So diet issues aside, I think its important to mention that your social skills are developing impressively.  You have become quite the expert at flattering people.  That is to say, you are a very upbeat, sociable baby that needs few excuses to smile.  When you flash that little grin and bounce your arms at witnessing a new face, I always tell them, "Oh, wow, look at that smile!  She doesn't do that for everyone!  She must like something specifically about you."  Granted, even though you smile that way for everyone, I don't think it's dishonest of me to say things like this to people.  After all, I'm only repeating from dictation what that brilliant little expression seems to be saying, that being: "I'm smiling because you are a wonderful person.  Yes, you.  The person right in front of me.  Not the balloon that is dangling over your shoulder.  I like him a lot and smile at him too, but not as much as you.  There is something about you, some deep and essential part of your soul which glints of the divine.  I smile this way because of that unique part of you.  And it's just for you.  Yes, you.  Not Mommy.  Not Daddy.  Not Mr. Balloon, either.  Just you.  Seriously."      

This is not an example of your biggest smile.
Unfortunately, whenever you see my cell phone camera
you stop smiling and start wondering: 
"What witchcraft is this mystical black monolith?"

To add to the adorableness, you are now baby babbling in full force, and you seem quite convinced that everything that comes out of your mouth is some sophisticated philosophical treatise.  So we talk back to you as though it is.  What a tremendous difference from just a month ago when the only sounds you could make conjured up images of a Honey Badger dueling a Burmese Python.

Of course, with all of these new social skills developing, you have learned other valuable skills as well... like manipulation.  It used to be that you'd only cry when something was really wrong.  You know, like, "Hey Mister, I'm gonna die here if you don't do somethin' about it!"  Now, you'll whip out that same old "I'm hungry" whine not because you are hungry, but because you're upset that I went away to the bathroom.  Once, when you were sitting right next to me in your Rock and Play, you started crying because I didn't have at least one hand on your torso.  Your belly was like an anti-crying button.  I'd touch belly button: no more crying.  Take my hand off the belly button: crying.  Touch the belly button: no more crying.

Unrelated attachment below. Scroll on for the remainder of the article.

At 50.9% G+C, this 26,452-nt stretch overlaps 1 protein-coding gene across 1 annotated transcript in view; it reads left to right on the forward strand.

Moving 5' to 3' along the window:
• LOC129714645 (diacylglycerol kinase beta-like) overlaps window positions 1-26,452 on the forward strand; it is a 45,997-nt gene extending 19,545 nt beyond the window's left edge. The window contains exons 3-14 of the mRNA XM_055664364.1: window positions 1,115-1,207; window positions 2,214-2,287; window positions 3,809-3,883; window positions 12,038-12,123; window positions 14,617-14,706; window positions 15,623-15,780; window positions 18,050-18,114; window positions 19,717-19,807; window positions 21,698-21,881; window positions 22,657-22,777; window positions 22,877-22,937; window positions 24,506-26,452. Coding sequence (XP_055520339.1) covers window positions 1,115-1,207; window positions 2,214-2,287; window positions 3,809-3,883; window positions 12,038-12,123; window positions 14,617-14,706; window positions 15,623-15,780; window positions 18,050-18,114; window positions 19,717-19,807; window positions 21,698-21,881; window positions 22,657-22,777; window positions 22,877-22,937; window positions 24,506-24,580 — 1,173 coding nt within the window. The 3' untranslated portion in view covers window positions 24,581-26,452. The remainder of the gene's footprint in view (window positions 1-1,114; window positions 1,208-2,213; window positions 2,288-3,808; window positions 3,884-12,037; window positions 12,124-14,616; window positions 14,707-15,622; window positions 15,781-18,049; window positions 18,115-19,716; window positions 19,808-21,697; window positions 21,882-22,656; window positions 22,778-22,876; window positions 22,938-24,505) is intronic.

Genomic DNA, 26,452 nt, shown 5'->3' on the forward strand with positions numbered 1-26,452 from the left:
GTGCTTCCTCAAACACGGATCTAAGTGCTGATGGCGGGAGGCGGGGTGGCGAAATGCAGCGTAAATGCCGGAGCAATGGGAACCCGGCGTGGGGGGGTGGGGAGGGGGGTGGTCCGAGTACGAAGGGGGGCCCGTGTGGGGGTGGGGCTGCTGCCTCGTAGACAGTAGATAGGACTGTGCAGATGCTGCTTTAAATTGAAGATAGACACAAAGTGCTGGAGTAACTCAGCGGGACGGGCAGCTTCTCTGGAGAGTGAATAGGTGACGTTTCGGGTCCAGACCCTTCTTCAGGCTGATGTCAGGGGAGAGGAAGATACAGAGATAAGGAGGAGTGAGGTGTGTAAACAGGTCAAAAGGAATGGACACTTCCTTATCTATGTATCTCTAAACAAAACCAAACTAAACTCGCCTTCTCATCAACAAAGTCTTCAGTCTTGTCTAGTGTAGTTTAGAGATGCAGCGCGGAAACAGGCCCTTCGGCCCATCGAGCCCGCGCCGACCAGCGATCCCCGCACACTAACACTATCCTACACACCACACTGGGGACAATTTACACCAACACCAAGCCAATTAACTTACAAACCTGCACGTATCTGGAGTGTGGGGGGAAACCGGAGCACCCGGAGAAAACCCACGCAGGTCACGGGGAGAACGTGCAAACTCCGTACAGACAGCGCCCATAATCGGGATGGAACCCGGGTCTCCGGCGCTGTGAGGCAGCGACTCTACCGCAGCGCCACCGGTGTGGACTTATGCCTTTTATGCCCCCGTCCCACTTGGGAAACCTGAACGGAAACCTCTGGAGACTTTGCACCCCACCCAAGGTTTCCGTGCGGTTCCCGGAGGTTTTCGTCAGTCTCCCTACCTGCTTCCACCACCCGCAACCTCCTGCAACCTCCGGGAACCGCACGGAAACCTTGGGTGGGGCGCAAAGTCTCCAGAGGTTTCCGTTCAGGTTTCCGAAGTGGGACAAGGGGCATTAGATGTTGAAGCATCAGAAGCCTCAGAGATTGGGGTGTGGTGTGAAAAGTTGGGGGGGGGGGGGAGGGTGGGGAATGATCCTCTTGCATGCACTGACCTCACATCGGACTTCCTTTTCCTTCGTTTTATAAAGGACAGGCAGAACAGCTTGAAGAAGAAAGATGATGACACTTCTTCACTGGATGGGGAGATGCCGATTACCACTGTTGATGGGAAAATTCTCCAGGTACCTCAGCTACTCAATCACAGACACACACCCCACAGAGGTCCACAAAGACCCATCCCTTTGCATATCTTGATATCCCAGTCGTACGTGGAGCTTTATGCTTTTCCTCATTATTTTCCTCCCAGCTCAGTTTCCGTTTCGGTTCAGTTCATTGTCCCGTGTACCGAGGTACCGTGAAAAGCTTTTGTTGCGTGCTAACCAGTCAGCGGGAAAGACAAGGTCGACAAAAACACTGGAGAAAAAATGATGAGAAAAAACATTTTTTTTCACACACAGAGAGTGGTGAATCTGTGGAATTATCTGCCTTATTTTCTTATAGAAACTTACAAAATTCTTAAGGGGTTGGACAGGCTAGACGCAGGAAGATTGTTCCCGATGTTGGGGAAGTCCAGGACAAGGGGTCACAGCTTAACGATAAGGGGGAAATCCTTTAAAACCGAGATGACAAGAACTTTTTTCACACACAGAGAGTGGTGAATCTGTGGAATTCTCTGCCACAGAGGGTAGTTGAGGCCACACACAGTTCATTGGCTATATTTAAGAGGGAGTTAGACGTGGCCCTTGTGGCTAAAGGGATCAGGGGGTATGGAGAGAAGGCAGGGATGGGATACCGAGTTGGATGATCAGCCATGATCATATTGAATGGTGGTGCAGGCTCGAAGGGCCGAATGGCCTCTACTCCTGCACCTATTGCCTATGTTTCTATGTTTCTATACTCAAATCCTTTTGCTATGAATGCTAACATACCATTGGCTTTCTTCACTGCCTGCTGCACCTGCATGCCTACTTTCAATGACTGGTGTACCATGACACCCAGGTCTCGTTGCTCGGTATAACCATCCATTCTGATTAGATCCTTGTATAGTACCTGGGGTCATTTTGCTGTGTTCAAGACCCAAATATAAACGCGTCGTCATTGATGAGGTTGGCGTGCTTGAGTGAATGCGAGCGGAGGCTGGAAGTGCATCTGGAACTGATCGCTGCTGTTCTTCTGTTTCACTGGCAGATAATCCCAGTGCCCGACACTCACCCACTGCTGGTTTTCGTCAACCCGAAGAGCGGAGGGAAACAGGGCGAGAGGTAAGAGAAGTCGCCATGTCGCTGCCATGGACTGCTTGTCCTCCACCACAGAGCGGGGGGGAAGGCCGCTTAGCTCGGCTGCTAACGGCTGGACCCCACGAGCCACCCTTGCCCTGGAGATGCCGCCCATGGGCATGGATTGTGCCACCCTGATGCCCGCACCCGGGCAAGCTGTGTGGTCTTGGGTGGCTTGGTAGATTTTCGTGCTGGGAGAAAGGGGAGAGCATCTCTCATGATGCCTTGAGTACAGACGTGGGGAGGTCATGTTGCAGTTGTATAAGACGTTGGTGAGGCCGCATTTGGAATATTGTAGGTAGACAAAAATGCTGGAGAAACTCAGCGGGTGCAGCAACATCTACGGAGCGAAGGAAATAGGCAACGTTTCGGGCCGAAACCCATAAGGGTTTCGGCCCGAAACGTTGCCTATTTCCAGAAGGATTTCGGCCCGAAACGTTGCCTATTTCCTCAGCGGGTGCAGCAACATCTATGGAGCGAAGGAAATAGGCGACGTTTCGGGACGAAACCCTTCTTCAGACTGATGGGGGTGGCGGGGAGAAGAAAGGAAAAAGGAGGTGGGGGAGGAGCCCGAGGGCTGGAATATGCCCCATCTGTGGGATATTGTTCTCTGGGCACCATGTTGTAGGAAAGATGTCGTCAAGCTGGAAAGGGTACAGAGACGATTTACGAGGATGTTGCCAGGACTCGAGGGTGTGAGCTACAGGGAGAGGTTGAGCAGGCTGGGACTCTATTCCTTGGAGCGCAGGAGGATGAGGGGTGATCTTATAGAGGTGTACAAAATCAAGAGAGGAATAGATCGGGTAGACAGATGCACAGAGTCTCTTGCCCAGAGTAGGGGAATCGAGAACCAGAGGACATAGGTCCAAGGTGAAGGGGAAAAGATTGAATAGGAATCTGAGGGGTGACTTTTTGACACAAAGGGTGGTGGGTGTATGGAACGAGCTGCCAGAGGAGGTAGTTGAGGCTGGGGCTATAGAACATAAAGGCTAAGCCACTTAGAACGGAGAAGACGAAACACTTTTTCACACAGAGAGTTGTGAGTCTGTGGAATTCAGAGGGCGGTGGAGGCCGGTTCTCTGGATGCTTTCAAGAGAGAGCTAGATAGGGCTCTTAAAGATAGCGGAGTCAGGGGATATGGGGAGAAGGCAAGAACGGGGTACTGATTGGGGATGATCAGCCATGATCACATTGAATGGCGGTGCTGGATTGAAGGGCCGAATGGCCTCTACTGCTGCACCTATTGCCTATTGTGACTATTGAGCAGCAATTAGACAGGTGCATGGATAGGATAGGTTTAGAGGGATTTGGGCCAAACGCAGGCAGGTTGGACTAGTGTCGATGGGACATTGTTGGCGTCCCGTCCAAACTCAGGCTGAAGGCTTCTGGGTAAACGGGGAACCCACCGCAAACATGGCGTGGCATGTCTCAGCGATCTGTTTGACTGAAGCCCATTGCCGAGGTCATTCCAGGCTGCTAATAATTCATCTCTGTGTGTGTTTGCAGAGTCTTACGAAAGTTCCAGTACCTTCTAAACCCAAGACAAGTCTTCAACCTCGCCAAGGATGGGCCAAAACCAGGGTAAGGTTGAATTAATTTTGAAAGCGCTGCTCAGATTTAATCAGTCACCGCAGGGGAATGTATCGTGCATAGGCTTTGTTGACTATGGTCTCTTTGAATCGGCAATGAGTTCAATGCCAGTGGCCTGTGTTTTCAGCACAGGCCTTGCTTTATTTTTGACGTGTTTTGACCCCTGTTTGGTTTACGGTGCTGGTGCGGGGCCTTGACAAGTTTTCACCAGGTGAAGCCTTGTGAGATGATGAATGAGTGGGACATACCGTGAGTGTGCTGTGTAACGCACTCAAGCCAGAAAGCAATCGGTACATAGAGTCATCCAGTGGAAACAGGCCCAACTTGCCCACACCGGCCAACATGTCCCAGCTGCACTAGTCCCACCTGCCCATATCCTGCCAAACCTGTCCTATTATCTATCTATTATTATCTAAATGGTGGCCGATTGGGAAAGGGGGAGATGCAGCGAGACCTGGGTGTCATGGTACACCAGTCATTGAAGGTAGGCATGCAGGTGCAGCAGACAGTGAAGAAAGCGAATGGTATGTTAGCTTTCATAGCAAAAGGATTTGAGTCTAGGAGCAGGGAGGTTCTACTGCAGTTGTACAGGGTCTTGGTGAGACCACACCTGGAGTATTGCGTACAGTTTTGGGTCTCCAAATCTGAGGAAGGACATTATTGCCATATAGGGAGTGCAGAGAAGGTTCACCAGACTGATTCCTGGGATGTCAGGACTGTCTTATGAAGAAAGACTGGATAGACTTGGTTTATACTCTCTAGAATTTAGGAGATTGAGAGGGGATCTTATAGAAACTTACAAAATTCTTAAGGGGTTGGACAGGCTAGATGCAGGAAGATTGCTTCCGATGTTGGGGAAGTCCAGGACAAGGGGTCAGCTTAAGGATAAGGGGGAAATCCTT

I think my favorite part about you so far, though, is how analytic you are.  Most babies your age seem to act like excited dogs with A.D.D. when they are alert, their heads bouncing around in every direction at whatever new distraction passes by.  But you are so focused.  When someone sits down with you, you'll lock your gaze on their eyes and take measure of every little thing that they do.  There is an sharpness, not a vacancy, to those little eyes.  Like an old soul in a baby's body.  

Tuesday, August 12, 2014

How to "use your head" at family gatherings

All of the cousins (except Tracy!) and their spouses 

You and your second cousin, Luca

You and Aunt Andrea, who leaned over so that she wouldn't make Daddy look so short

You and a tasty, tasty plastic ring

You, practicing the Vulcan Mind Meld
Dear Ellie,

This past week was full of excitement.  Your Aunt Andrea came by with Uncle Shane and they got to meet you before they ship out to Italy.  At first, you weren't being terribly polite (as is typical of young babies with people they've never met) and we were all making excuses for you as to why you weren't flashing your father's twin sister a proper welcome smile.  Since you are only a 3 month adjusted baby, I think you probably still have a lot of baby concerns on your mind, in which case, I can see why you might have felt some spite for my sister.  After all, while Andrea and I were in utero together, she wasn't very nice to me and I can only expect that you'd take my side on these matters.  Perhaps you resented her for having repeatedly kicked me in the head while the two of us were both in utero.  Or for hogging the placenta.  Or for having taken up all of the best womb real estate and, later, lap real estate.    

Eventually, you let bygones be bygones and gave Aunt Andrea the smiles to which she was entitled, perhaps because you realized that those extra 6 inches of height Andrea has on me made you realize that those genes might somehow make it in your direction, too.